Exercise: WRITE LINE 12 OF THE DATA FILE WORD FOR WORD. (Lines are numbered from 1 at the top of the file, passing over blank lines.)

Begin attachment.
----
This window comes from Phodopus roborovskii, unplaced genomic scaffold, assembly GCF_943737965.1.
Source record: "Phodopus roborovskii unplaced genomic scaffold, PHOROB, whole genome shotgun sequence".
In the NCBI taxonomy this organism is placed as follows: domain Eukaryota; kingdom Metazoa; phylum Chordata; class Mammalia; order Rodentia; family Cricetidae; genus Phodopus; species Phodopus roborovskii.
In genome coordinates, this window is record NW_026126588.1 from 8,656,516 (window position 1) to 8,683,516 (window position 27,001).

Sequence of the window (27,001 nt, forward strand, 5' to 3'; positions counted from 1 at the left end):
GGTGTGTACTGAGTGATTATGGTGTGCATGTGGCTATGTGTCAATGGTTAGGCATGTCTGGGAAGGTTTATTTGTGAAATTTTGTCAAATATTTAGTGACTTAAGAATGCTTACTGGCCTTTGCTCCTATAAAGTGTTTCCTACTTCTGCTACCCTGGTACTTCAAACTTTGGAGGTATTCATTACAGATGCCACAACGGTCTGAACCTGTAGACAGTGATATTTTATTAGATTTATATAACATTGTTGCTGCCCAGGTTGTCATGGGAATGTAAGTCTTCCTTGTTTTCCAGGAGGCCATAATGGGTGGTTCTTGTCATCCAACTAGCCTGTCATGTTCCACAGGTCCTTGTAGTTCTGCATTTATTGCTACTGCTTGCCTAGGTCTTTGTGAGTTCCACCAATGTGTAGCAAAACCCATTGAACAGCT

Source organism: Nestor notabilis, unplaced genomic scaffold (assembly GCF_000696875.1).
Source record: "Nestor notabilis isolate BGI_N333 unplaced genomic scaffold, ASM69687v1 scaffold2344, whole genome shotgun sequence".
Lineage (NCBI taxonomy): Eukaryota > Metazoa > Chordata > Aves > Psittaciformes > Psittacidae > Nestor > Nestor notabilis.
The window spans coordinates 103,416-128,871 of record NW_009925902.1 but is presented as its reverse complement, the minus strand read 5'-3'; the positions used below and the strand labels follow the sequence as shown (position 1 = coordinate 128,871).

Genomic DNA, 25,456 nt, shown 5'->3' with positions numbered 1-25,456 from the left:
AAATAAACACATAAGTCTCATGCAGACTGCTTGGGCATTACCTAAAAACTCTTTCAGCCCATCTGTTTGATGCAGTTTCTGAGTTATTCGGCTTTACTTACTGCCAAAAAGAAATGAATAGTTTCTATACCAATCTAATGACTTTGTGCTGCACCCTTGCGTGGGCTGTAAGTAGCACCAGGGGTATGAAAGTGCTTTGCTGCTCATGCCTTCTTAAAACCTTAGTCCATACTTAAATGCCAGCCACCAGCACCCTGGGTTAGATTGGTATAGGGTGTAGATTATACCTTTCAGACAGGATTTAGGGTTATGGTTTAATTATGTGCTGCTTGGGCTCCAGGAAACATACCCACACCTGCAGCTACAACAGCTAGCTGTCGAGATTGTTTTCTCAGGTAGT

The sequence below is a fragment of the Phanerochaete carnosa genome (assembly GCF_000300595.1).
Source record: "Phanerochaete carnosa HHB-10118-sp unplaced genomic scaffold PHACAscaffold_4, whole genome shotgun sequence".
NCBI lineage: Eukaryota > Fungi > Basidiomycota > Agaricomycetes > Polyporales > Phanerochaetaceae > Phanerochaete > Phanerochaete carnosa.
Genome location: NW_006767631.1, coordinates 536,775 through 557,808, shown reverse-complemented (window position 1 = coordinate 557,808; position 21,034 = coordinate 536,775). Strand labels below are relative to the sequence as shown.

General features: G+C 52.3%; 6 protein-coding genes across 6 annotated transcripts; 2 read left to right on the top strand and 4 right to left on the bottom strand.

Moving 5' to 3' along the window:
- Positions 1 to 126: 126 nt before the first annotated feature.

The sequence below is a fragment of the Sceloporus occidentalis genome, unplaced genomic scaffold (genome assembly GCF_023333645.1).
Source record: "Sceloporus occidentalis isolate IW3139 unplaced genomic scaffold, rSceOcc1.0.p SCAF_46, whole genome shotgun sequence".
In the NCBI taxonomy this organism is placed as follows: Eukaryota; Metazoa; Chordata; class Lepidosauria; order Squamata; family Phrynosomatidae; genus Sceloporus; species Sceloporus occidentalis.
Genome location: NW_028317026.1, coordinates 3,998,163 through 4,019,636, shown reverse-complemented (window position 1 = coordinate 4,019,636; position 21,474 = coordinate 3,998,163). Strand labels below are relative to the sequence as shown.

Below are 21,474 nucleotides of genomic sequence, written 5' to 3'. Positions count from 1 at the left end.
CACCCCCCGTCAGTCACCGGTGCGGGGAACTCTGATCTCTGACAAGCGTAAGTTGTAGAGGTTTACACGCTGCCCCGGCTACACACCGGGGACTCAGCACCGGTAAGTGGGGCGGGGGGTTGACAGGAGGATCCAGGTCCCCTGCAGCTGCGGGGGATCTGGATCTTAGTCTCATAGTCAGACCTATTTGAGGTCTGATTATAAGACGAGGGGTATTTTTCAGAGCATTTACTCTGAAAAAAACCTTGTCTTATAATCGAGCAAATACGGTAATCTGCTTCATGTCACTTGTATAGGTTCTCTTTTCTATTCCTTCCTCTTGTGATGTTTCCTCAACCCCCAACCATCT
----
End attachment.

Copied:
AAATAAACACATAAGTCTCATGCAGACTGCTTGGGCATTACCTAAAAACTCTTTCAGCCCATCTGTTTGATGCAGTTTCTGAGTTATTCGGCTTTACTTACTGCCAAAAAGAAATGAATAGTTTCTATACCAATCTAATGACTTTGTGCTGCACCCTTGCGTGGGCTGTAAGTAGCACCAGGGGTATGAAAGTGCTTTGCTGCTCATGCCTTCTTAAAACCTTAGTCCATACTTAAATGCCAGCCACCAGCACCCTGGGTTAGATTGGTATAGGGTGTAGATTATACCTTTCAGACAGGATTTAGGGTTATGGTTTAATTATGTGCTGCTTGGGCTCCAGGAAACATACCCACACCTGCAGCTACAACAGCTAGCTGTCGAGATTGTTTTCTCAGGTAGT